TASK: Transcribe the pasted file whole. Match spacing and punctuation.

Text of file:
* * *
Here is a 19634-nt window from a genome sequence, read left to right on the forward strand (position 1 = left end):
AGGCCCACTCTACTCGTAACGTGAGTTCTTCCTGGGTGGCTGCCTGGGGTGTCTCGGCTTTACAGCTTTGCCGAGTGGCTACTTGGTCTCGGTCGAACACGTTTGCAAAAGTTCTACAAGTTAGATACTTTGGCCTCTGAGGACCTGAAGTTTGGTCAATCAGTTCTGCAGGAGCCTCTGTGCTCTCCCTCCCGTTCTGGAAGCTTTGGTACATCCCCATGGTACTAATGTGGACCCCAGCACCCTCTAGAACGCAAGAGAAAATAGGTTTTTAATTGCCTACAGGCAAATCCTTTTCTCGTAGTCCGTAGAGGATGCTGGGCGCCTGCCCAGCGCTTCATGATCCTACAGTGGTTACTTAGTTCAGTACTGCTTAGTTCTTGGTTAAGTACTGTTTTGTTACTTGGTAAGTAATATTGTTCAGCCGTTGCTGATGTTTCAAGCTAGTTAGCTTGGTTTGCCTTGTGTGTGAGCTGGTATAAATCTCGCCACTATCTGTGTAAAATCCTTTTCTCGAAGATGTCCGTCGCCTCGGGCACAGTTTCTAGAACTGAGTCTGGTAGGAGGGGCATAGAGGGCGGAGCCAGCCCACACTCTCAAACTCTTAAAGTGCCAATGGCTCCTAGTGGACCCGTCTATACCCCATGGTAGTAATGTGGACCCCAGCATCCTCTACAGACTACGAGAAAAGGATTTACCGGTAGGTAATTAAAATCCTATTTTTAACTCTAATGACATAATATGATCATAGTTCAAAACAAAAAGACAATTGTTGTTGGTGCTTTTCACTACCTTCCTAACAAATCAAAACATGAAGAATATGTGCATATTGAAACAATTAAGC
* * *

Here is a 19634-nt window from a genome sequence, read left to right on the forward strand (position 1 = left end):
AGGCCCACTCTACTCGTAACGTGAGTTCTTCCTGGGTGGCTGCCTGGGGTGTCTCGGCTTTACAGCTTTGCCGAGTGGCTACTTGGTCTCGGTCGAACACGTTTGCAAAAGTTCTACAAGTTAGATACTTTGGCCTCTGAGGACCTGAAGTTTGGTCAATCAGTTCTGCAGGAGCCTCTGTGCTCTCCCTCCCGTTCTGGAAGCTTTGGTACATCCCCATGGTACTAATGTGGACCCCAGCACCCTCTAGAACGCAAGAGAAAATAGGTTTTTAATTGCCTACAGGCAAATCCTTTTCTCGTAGTCCGTAGAGGATGCTGGGCGCCTGCCCAGCGCTTCATGATCCTACAGTGGTTACTTAGTTCAGTACTGCTTAGTTCTTGGTTAAGTACTGTTTTGTTACTTGGTAAGTAATATTGTTCAGCCGTTGCTGATGTTTCAAGCTAGTTAGCTTGGTTTGCCTTGTGTGTGAGCTGGTATAAATCTCGCCACTATCTGTGTAAAATCCTTTTCTCGAAGATGTCCGTCGCCTCGGGCACAGTTTCTAGAACTGAGTCTGGTAGGAGGGGCATAGAGGGCGGAGCCAGCCCACACTCTCAAACTCTTAAAGTGCCAATGGCTCCTAGTGGACCCGTCTATACCCCATGGTAGTAATGTGGACCCCAGCATCCTCTACAGACTACGAGAAAAGGATTTACCGGTAGGTAATTAAAATCCTATTTTTAACTCTAATGACATAATATGATCATAGTTCAAAACAAAAAGACAATTGTTGTTGGTGCTTTTCACTACCTTCCTAACAAATCAAAACATGAAGAATATGTGCATATTGAAACAATTAAGC